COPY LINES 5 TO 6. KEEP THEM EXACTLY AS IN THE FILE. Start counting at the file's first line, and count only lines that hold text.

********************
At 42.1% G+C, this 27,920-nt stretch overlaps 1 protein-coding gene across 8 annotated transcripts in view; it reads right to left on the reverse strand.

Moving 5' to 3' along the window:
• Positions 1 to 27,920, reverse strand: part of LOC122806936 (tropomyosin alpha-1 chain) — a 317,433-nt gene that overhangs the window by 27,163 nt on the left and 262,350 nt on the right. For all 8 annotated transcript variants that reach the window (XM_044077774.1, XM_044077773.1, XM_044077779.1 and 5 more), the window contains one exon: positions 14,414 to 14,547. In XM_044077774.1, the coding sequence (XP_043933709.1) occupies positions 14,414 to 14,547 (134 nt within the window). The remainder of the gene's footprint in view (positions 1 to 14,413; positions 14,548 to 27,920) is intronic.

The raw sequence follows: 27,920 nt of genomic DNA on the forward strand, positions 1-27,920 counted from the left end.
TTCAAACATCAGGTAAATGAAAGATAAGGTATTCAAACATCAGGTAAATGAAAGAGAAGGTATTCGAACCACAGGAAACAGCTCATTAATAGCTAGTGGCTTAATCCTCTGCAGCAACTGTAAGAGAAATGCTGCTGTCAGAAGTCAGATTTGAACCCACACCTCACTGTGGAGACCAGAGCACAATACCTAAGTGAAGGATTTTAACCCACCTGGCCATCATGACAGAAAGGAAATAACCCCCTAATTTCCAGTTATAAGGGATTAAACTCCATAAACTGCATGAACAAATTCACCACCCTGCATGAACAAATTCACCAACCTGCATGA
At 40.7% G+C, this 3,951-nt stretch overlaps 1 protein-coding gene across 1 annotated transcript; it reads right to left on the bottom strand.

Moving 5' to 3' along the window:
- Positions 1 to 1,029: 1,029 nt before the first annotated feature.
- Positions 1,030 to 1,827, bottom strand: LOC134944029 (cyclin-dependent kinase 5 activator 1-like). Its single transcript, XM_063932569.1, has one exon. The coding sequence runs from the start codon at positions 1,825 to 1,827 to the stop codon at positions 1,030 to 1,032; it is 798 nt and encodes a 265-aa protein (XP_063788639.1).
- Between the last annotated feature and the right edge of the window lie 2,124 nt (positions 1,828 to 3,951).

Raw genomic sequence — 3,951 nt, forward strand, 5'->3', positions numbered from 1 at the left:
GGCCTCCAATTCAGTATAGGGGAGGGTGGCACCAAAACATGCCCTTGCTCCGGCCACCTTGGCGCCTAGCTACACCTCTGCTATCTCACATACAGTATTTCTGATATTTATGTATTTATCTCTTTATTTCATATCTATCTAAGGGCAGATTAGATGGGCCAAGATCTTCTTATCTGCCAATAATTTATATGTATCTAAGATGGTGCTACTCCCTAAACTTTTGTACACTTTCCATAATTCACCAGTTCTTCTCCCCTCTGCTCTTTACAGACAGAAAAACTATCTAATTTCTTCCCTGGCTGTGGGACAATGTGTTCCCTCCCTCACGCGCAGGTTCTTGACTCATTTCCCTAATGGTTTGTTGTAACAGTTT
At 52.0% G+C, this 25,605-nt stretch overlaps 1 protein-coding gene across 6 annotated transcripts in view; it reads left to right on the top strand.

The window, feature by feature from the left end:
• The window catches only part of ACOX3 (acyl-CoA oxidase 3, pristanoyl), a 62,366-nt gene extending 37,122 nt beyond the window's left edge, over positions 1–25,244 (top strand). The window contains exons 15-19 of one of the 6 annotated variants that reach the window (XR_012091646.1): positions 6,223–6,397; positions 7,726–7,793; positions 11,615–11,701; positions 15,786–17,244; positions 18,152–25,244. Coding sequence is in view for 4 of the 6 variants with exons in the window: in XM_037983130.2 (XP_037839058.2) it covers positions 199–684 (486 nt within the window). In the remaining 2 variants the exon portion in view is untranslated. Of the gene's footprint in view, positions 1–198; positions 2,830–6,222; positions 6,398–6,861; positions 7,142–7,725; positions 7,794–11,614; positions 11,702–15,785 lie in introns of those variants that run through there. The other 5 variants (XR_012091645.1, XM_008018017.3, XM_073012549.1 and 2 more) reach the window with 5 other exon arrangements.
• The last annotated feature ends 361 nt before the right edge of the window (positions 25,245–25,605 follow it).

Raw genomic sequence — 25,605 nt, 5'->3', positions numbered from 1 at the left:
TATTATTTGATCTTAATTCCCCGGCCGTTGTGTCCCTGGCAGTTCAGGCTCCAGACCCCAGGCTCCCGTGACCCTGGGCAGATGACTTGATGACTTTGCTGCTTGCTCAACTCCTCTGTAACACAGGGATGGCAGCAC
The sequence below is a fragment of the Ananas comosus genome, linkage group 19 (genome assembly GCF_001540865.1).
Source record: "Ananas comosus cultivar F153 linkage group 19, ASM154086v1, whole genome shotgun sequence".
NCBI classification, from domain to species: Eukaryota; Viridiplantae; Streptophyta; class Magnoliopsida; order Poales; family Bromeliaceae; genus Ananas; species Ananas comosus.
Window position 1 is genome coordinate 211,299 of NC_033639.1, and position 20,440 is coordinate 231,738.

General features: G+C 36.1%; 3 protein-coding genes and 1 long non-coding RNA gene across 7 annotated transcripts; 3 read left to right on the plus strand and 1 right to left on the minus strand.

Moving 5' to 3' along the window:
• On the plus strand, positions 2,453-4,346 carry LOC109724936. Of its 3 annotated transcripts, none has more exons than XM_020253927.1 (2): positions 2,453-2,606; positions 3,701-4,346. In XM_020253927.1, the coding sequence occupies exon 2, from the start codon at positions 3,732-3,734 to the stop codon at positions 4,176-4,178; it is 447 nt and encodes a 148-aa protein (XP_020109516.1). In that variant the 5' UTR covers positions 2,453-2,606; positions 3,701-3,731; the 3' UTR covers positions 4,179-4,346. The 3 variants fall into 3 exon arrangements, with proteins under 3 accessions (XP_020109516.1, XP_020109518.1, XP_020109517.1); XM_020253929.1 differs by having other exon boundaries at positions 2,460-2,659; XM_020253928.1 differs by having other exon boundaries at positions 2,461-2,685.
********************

TTCAAACATCAGGTAAATGAAAGATAAGGTATTCAAACATCAGGTAAATGAAAGAGAAGGTATTCGAACCACAGGAAACAGCTCATTAATAGCTAGTGGCTTAATCCTCTGCAGCAACTGTAAGAGAAATGCTGCTGTCAGAAGTCAGATTTGAACCCACACCTCACTGTGGAGACCAGAGCACAATACCTAAGTGAAGGATTTTAACCCACCTGGCCATCATGACAGAAAGGAAATAACCCCCTAATTTCCAGTTATAAGGGATTAAACTCCATAAACTGCATGAACAAATTCACCACCCTGCATGAACAAATTCACCAACCTGCATGA
At 40.7% G+C, this 3,951-nt stretch overlaps 1 protein-coding gene across 1 annotated transcript; it reads right to left on the bottom strand.